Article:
Jack Ryan: Shadow Recruit (2014)

Movie Info

Movie Info

Kenneth Branagh
Run Time
1 hour and 45 minutes

VP Content Ratings


Rated PG-13. Running time: 1 hour 45 min.

Our content advisories (1-10): Violence 1; Language 2; Sex/Nudity.

 Our Star ratings (1-5): 2.5

The Lord has destroyed without mercy
all the dwellings of Jacob;
in his wrath he has broken down
the strongholds of daughter Judah;
he has brought down to the ground in dishonor
the kingdom and its rulers.

            Lamentations 2:2

Kenneth Branagh proves he is as adept behind the camera as he before it in this rebooting of the Jack Ryan franchise. Except for Harrison Ford fans, I think most lovers of the spy thriller genre will be pleased with this version in which Chris Pine plays Jack. In the prologue Jack’s background as a PhD student at the London School of Economics who is motivated by the terrorist attack of 911 to join the Marines is told with an economy of shots. Aboard a helicopter in Afghanistan he is a lieutenant chatting with two enlisted men when they are hit by a Taliban rocket. He wakes up in a hospital with a beautiful intern Dr. Cathy Muller (Keira Knightley, portraying an American) urging him to keep trying when his injured legs give way. As Jack endures the grueling hours of physical therapy, he grows closer to Cathy, and is visited by Navy Cmdr. William Harper (Kevin Costner), who has been observing him at a distance.

Of course Harper has not gone out of his way just to let Jack know that his heroic action when the chopper went down saved the lives of the two men with whom he had been chatting. Revealing that he is with the CIA, he tells Jack that he has read some of his economic papers relating to the Russians and the Afghans and that he wants him to join the CIA. Not happy about such an invitation, Jack says, “People don’t like you guys these days,” going on to mention the controversy over agency tactics like waterboarding. “That’s not my unit,” Harper tersely replies. It doesn’t take much persuading before Jack is working undercover at a Wall Street firm analyzing international investment and monetary transactions.

We also see that he and Cathy have been living together, but because they are not married, he has been forbidden to reveal to her his real work. This leads to a tense situation when she finds a movie ticket stub for an art house theater where he had met an agent for a drop off. She asks to go see the classic film being shown there, and he does not admit to having seen the film, causing her to wonder if he is cheating on her, even though he says he wants to marry her?

Meanwhile, at intervals we see scenes of Kenneth Branagh as Viktor Cherevin, a Russian plutocrat who is head of an elaborate plan to wipe out the U.S. dollar and upend the world economy. Jack and he meet when he spots a series of suspicious transactions on his office computer at his Wall Street firm. Trying to run down information on whereabouts of the funds of a whole series of Russian companies that have partnered with his firm, he convinces both the company boss and Harper at the CIA that he must fly to Moscow to audit the books of their partner Cherevin. So it’s off to Moscow. Cathy is upset because he has refused to allow her to accompany him, and when she suggests that they at least meet in Paris for a weekend, he is hesitant. This fuels her suspicion about his possible affair with another woman. Boy, does she surprise him a little later!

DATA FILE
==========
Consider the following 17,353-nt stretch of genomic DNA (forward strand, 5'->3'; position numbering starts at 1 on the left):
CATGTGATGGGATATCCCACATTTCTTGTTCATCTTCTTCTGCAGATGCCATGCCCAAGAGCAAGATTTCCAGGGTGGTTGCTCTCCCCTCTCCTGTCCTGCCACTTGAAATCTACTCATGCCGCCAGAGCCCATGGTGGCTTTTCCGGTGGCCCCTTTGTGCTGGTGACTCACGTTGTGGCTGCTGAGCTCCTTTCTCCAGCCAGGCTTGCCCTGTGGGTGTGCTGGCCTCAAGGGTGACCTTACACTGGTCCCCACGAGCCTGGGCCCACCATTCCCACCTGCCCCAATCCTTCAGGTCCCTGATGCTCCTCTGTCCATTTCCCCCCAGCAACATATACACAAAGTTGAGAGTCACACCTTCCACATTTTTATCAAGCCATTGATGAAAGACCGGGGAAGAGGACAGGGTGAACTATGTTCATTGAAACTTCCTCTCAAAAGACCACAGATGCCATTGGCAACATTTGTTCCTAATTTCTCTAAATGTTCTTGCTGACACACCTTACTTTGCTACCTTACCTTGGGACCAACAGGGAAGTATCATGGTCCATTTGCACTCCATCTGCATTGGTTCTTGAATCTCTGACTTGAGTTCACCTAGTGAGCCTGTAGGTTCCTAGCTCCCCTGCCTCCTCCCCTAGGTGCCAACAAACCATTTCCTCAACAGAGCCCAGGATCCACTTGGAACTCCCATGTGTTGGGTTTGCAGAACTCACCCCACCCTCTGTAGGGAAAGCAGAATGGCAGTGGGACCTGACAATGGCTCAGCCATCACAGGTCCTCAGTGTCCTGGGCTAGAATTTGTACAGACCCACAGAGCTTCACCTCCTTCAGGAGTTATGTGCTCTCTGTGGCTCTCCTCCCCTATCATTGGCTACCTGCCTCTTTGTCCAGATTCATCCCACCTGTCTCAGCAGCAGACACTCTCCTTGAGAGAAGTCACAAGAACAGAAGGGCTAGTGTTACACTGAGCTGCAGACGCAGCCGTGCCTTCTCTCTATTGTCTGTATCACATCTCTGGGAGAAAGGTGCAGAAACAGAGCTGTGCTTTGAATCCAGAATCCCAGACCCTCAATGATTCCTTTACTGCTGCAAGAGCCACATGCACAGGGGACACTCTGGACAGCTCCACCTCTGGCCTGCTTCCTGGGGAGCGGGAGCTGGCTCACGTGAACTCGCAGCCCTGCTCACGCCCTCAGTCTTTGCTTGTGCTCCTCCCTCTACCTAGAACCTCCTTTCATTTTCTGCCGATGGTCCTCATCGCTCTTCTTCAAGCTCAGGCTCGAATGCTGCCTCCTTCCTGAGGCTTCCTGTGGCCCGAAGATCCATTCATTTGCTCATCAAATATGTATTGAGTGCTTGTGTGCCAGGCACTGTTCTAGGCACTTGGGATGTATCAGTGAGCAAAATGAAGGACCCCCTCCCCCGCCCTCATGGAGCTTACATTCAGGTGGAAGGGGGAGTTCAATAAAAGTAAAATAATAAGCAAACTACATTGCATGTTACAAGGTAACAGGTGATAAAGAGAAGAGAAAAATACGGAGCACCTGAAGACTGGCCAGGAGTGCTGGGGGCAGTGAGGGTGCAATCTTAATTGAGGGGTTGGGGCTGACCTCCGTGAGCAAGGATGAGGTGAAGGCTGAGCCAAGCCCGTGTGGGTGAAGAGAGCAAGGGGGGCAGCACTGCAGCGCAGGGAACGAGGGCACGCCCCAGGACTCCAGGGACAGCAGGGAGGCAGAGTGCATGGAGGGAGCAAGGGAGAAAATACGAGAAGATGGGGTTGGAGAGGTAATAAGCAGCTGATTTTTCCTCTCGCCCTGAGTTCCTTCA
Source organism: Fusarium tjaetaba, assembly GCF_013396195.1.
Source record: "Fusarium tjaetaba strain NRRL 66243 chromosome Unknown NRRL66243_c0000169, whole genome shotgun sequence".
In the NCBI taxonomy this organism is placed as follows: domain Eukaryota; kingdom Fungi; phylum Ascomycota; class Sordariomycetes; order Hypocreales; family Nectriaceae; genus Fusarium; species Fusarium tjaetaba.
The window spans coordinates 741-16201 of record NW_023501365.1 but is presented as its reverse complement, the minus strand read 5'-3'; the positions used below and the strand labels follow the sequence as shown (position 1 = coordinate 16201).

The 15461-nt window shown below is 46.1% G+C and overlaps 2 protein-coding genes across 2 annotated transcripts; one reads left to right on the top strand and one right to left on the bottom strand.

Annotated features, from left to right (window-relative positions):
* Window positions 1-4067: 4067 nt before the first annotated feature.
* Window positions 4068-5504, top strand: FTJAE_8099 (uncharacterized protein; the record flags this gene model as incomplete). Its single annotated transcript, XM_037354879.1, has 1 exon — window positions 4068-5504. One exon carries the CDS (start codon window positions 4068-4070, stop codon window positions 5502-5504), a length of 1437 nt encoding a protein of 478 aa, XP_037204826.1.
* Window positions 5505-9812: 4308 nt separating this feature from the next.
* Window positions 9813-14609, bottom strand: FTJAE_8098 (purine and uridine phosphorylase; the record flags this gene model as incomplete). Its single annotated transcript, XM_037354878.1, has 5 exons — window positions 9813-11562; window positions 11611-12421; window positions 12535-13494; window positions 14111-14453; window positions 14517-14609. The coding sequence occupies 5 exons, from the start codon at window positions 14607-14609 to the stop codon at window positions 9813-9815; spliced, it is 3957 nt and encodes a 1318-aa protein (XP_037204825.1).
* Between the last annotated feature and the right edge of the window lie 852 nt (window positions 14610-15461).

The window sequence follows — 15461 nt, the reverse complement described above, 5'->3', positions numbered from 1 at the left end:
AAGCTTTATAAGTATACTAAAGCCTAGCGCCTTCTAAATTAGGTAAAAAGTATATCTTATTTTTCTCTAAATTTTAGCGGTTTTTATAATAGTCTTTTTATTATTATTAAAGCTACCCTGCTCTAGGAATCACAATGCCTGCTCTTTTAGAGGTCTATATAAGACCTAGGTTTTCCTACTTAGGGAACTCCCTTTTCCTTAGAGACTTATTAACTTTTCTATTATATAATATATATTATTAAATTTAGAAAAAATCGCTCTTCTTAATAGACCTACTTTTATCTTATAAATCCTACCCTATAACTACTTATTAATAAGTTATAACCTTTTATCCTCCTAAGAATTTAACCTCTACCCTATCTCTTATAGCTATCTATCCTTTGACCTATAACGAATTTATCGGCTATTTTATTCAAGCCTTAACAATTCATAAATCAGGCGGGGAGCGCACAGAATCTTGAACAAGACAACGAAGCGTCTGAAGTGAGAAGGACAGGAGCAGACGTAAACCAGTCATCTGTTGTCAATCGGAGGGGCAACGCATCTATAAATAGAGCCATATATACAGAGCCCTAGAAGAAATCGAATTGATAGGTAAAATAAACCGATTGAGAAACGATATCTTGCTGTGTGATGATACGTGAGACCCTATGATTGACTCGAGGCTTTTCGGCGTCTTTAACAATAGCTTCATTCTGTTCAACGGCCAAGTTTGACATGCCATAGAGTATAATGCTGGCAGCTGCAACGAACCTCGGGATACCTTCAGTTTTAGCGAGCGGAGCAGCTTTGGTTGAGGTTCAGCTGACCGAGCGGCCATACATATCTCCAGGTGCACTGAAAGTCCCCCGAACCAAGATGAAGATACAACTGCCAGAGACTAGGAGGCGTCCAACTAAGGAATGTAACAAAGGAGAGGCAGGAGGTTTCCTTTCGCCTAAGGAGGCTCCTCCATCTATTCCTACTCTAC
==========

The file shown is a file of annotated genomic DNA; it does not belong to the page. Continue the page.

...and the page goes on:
In Moscow there follows a series of high tech events, car chases, fights, and what have you that are as thrilling as any action-spy film you are likely to see. There is more of a warm, human touch to the characters. Cathy, for example, is drawn into the story, deeply into it, but she does not suddenly display martial prowess—she is a doctor, not an Amazon. And Chris Pine’s Jack is not a cold-blooded killer able to get over an enemy’s death by tossing off a funny bon mot like James Bond. We see by his face that when he dispatches the bodyguard who turns out to be a would-be assassin, he is shocked and taken aback by the process of killing him. (And this process proves ironical in that earlier Jack had raised the issue of the CIA’s water boarding!)

It is intriguing that the old Russian Communists who hated and tried to destroy the church are replaced today by those who have some relationship with the church. The Russian Orthodox church in which we see Viktor is a beautiful one, though how much of its beliefs he truly embraces is questionable: his cold blooded killing of an underling who has failed him leaves no doubt that he has rejected the ethics of the Founder of the church. Still, can you imagine one of the old Communist leaders taking the name of the plan to destroy the economy of the United States from the Bible—Lamentations? However, our villain has forgotten that the lamentations of the prophet Jeremiah were over the destruction of a nation that had rejected God’s ways, just as has done. Had he thought about this and the fate of evil doers, he might not have chosen this name.

If you are looking for a suspenseful, fast paced thriller, one in which the CIA returns to the side of the good guys, yu won’t go wrong with this one. And possibly also feel uneasy about some of the ethics that such thrillers require the good guys to rely on.

This review plus a set of discussion questions is included in the Feb. issue of Visual Parables, which is available to subscribers (go to The Store for subscription information). The journal also includes an extensive (over 10 pages–180+ films) annotated list of films on racism that could prove helpful for those wanting films for Black History Month.
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